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John 4:10 -15, the Woman at the Well, What is the Gift of God?

Updated on June 3, 2014

John 4: 10 - 15

Jesus answered her, "If you knew the gift of God and who it is that asks you for a drink, you would have asked him and he would have given you living water." "Sir," the woman said, "You have nothing to draw with and the well is deep. Where can you get this living water? Are you greater than our father Jacob, who gave us the well and drank from it himself, as did also his sons and his flocks and herds?" Jesus answered, "Everyone who drinks this water will be thirsty again, but whoever drinks the water I give him will never thirst. Indeed, the water I give him will become in him a spring of water welling up to eternal life." The woman said to him, "Sir, give me this water so that I won't get thirsty and have to keep coming here to draw water."


From my view here in John chapter 4, I can see Jesus as he carries on his conversation with a woman at Jacob’s well. I can tell she is still somewhat reluctant to enter into a conversation with this man she doesn’t know, but she can’t help herself. Her curiosity has gotten the better of her. She looks puzzled and I wonder if she thinks he is speaking to her in riddles. His words are certainly intriguing, even if she doesn’t know what he is talking about. “If you knew the gift of God, and who it is that asks you for a drink, you would have asked him and he would have given you living water.” He seems to imply that she should know who he is. Unfortunately, her ancestors have mixed their own ideas with what they were taught by the Jewish priests. As a result, she really isn’t sure what the truth is. While many Jews who were familiar with the scriptures may have recognized the phrase “the gift of God” as an expression of everything they needed for salvation, she probably doesn’t know what he is talking about. The significance of who he really is seems lost on her.


I imagine myself in this woman’s shoes. Here is a man, obviously tired and thirsty from his journey, at my mercy. He has nothing with him to get any water out of the well, so he needs to ask for my help. It seems simple enough; until he mentions a gift I should know about and offers me living water. Living water was the common term for a stream or source of flowing water. If he knows where such water is, then why does he need to ask me for anything? Is the gift of God the living water? Perhaps he knows of a stream nearby. It is understandably confusing, and I can understand why she points out how ridiculous his statement is to her. “Sir,” the woman said, “you have nothing to draw with and the well is deep. Where can you get this living water? Are you greater than our father Jacob who gave us the well and drank from it himself, as did also his sons and his flocks and herds?”


She doesn’t realize that Jesus has changed the conversation on her. He is about to compare the spiritual truth of God’s gift of eternal life with the known reality of physical water. “Jesus answered, “Everyone who drinks this water will be thirsty again, but whoever drinks the water I give him will never thirst. Indeed, the water I give him will become in him a spring of water welling up to eternal life.” Wow, this would be impressive. She still ignores the shift in the conversation. The possibility of never having to perform this dreaded chore every day is too much to resist. If this man can do that for her, he truly is greater than her forefather Jacob! I can almost see him smile as she answers him, “Sir, give me this water so that I won’t get thirsty and have to keep coming here to draw water.”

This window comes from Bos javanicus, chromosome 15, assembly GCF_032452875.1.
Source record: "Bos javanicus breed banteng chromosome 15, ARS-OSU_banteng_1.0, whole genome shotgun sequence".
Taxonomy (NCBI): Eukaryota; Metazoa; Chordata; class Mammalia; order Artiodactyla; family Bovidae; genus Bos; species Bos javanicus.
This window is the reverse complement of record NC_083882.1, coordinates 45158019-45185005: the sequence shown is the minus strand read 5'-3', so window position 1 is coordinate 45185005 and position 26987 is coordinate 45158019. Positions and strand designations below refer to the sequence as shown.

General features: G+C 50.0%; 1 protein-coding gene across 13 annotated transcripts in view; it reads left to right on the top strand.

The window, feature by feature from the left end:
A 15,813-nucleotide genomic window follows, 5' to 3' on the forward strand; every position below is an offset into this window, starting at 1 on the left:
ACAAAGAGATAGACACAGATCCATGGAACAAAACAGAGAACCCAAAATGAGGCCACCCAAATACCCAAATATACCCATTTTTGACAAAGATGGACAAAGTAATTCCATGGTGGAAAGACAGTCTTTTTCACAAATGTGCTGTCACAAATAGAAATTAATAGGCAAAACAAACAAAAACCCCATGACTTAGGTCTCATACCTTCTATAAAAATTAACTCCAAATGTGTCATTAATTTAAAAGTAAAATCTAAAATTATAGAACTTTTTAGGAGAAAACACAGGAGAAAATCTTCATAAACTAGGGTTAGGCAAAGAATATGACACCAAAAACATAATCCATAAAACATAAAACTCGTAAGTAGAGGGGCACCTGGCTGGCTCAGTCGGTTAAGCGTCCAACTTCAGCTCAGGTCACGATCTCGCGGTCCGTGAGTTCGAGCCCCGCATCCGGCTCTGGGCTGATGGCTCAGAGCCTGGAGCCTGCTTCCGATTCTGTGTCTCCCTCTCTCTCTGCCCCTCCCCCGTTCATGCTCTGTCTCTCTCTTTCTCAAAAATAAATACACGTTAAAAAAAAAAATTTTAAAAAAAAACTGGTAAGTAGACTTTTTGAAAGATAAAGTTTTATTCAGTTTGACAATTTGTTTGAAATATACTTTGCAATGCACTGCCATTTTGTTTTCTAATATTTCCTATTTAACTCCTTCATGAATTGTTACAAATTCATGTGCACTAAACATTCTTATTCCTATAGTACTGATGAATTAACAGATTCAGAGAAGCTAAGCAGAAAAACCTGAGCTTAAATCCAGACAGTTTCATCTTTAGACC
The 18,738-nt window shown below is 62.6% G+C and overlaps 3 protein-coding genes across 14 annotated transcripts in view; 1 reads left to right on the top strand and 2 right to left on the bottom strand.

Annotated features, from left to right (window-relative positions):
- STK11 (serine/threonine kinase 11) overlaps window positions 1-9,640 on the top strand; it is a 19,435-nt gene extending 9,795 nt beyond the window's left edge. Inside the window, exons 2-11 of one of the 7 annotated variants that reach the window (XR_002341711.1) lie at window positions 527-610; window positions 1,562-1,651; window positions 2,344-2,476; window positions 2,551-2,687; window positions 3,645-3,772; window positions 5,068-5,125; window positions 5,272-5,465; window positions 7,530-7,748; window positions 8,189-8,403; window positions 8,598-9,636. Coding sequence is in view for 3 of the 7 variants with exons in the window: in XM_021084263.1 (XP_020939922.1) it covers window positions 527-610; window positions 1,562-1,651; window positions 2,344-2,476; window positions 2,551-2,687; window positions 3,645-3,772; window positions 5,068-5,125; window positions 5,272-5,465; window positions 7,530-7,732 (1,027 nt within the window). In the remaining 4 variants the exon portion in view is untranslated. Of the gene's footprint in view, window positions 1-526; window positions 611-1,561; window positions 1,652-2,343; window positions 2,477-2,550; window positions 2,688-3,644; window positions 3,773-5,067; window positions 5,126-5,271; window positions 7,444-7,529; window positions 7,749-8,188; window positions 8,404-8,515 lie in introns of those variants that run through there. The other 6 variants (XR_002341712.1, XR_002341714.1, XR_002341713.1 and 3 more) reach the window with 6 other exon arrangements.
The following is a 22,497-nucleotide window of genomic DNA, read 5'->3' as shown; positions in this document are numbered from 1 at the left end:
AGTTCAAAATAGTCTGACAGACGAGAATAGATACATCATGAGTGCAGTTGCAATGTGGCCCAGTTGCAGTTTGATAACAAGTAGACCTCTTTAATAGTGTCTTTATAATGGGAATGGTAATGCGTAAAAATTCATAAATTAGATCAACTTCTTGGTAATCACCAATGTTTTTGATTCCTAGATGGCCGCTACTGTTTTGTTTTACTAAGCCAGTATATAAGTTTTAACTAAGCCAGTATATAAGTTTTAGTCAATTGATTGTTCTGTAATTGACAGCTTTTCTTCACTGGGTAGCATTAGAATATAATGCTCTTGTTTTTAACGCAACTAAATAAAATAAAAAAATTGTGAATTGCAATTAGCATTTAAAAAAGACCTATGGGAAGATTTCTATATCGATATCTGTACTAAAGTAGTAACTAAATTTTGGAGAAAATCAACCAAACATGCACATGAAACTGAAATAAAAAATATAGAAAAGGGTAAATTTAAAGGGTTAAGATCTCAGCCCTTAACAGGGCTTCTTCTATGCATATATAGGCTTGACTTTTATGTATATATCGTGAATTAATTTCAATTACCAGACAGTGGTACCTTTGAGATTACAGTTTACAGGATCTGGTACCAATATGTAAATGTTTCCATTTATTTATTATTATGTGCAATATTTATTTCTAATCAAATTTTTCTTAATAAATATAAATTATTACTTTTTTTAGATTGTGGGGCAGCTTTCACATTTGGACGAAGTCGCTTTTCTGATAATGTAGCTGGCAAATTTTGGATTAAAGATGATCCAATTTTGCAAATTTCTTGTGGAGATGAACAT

Think about your favorite body of water, or any water in general. What characteristics does it have? I think of the ocean. How it stirs my soul and refreshes me. I love how powerful it is, strong and sustaining. Water is necessary for life. It cleans, cools, and quenches our thirst. Without water, we wouldn’t survive. In the same way, Jesus fits these characteristics. He is powerful, strong, sustaining. His sacrifice cleanses me of my sins. His love stirs my soul and refreshes me. Because of him, I can have the relationship with God that he created me to have. My thirst to find something more in life, to make my life meaningful, is quenched and I am satisfied.


Sometimes it is hard to believe that this is a free gift. I wonder if I understand who Jesus really is. Do I believe that he is everything I need for my salvation? Jesus, and the salvation he brings, is a gift. I don’t need to earn it and I don’t need to pay it back. It can be tempting to fall into the trap of trying to earn God’s favor. But that is impossible and unnecessary. God loves us so much and wants to have a relationship with us. Jesus is the gift he gave us to make this possible. If we turn to him to have our needs filled, we will never be thirsty again. The empty spot inside us, the one that longs for something more will be satisfied.


The woman here at the well is interested. She wants this water but doesn’t understand what it is. She thinks of the work and exposure it will save her to accept Christ’s gift. But there is more to it than that. Jesus isn’t done with her yet, he is about to get personal. In order for her to accept the eternal life he is offering, her heart must be changed. She must repent, turning away from her old life in order to embrace the new one he is offering. This is where most people walk away. They want the benefits Jesus offers without having it affect their lives. They don’t want to change. Jesus doesn’t force us to follow him. It is our decision. Are you ready for him to get personal with you?



Please continue on to learn more about living water and how to fill the emptiness inside.

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